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Loch Doon Castle

Castle containing an eleven-sided curtain wall of fine masonry

Loch Doon Castle

Bruce’s castle
Loch Doon Castle was built in the late 1200s. The builder was probably an earl of Carrick – perhaps Robert the Bruce himself, who became the earl in 1292.

More likely the builder was his father, also Robert Bruce, who married Marjorie, Countess of Carrick, in 1272. Their son, the future King Robert I, was born at their chief seat, Turnberry Castle, on the Ayrshire coast, two years later.

Robert the Bruce was enthroned at Scone in 1306. Shortly afterwards, his force was routed by the English at Methven, west of Perth. The Bruce’s brother-in-law, Sir Christopher Seton, sought refuge in Loch Doon Castle – then being held for Bruce by Sir Gilbert de Carrick, chief of Clan Kennedy.

The Kennedys later became lords of Loch Doon, though their main castle remained at Dunure, also on the coast not far from Turnberry.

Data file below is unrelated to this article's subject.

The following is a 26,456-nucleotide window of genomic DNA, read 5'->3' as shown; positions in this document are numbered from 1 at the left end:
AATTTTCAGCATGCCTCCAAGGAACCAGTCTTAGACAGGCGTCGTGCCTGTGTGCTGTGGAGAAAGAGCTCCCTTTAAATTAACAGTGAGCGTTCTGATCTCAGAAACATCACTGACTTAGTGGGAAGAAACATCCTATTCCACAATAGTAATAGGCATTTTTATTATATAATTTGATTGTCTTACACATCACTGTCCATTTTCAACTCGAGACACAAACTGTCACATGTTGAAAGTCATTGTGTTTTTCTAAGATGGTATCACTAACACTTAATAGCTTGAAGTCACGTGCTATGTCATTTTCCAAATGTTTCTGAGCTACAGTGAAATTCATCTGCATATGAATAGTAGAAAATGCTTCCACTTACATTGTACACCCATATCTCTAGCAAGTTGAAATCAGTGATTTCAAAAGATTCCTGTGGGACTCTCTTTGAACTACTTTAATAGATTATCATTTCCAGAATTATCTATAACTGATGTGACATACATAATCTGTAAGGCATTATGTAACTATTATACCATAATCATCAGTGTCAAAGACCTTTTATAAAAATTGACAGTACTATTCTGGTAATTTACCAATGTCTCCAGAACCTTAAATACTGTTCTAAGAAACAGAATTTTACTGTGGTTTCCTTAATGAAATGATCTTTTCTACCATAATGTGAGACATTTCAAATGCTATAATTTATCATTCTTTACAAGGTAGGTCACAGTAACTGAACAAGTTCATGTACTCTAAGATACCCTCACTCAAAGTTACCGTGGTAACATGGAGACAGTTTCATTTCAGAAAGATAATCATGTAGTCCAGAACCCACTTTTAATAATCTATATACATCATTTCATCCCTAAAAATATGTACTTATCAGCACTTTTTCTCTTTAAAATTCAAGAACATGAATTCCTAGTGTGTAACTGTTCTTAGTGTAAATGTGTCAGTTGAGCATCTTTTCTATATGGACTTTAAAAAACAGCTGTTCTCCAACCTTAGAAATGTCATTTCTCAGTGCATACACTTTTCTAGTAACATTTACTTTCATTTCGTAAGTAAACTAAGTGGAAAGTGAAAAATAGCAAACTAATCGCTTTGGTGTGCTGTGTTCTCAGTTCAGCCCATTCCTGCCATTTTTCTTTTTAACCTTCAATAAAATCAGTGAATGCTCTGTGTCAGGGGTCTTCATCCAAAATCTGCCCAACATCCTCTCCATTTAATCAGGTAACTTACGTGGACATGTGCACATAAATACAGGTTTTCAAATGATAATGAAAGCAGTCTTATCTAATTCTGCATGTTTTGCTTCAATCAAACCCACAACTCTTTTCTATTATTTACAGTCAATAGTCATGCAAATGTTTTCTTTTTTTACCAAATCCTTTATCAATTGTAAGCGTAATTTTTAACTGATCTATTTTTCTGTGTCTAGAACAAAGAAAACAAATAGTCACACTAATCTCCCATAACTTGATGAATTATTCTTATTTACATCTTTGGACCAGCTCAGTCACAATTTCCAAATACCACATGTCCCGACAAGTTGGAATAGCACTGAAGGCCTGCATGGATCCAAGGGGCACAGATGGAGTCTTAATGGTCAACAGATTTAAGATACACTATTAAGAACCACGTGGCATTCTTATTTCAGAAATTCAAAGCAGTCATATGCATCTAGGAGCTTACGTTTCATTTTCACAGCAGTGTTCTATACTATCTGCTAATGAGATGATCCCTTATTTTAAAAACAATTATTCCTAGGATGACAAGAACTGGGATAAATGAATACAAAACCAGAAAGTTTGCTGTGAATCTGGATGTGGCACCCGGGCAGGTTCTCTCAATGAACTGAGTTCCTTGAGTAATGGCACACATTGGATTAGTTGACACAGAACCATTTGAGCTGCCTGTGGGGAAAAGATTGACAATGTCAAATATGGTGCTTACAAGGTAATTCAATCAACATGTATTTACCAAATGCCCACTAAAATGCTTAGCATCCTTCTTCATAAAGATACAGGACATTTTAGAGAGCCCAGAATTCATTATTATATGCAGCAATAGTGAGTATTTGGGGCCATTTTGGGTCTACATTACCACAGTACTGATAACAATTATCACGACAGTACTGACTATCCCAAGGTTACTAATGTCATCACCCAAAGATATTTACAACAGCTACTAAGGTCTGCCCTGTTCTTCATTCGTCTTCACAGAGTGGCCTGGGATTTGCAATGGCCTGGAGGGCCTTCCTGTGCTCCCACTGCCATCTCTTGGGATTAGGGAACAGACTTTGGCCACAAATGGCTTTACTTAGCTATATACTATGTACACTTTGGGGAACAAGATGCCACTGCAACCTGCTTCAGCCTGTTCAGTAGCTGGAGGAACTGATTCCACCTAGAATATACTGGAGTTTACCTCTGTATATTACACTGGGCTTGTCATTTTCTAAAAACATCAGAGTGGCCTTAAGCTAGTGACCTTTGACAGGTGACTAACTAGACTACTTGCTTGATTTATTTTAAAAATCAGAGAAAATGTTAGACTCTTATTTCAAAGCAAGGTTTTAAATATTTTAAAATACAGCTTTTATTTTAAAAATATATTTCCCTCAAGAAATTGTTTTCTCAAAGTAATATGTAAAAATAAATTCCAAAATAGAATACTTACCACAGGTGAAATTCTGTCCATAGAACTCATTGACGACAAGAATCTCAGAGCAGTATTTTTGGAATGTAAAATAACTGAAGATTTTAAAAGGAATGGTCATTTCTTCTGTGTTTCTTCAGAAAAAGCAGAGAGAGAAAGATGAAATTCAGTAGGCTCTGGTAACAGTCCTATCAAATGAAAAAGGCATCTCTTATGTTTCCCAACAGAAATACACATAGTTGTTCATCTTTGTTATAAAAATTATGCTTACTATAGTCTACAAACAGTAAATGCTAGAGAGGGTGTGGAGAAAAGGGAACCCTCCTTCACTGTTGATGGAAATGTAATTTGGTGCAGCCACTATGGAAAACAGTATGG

An island stronghold
Loch Doon Castle originally stood on a rocky island in the loch, immediately offshore from its present location. During low water this island is visible, and part of the castle still remains there.

The bulk of the castle was taken down, stone by stone, and re-erected on its present spot in 1935. The reason was the construction of a hydroelectric scheme, which would raise the water-level. It was important to save the castle’s stone curtain wall – it is a fine and unusual example of an enclosure castle of the late 1200s.

The curtain wall had eleven sides and was built of the highest quality. The wall had two entrances, like most castles. One was a simple but impressive pointed-arched main entrance, complete with door and portcullis (the iron portcullis is said to still lie out in the loch). The other was a postern, or back gate.

Vestiges of the original internal buildings can still be seen on the inside face of the curtain wall. These include a fine fireplace heating the great hall and an arched aumbry (cupboard). At a later date, probably in the early 1500s, the Kennedys built a tower house inside the curtain wall, the foundations of which were also brought across from the island.

  • The remote location – seemingly in the middle of nowhere.


Car Parking


Region – Glasgow, Clyde and Ayrshire

Turn right 2m south of Dalmellington on the A713 on to an unclassified road signed for Loch Doon.

Grid reference - NX 484 950.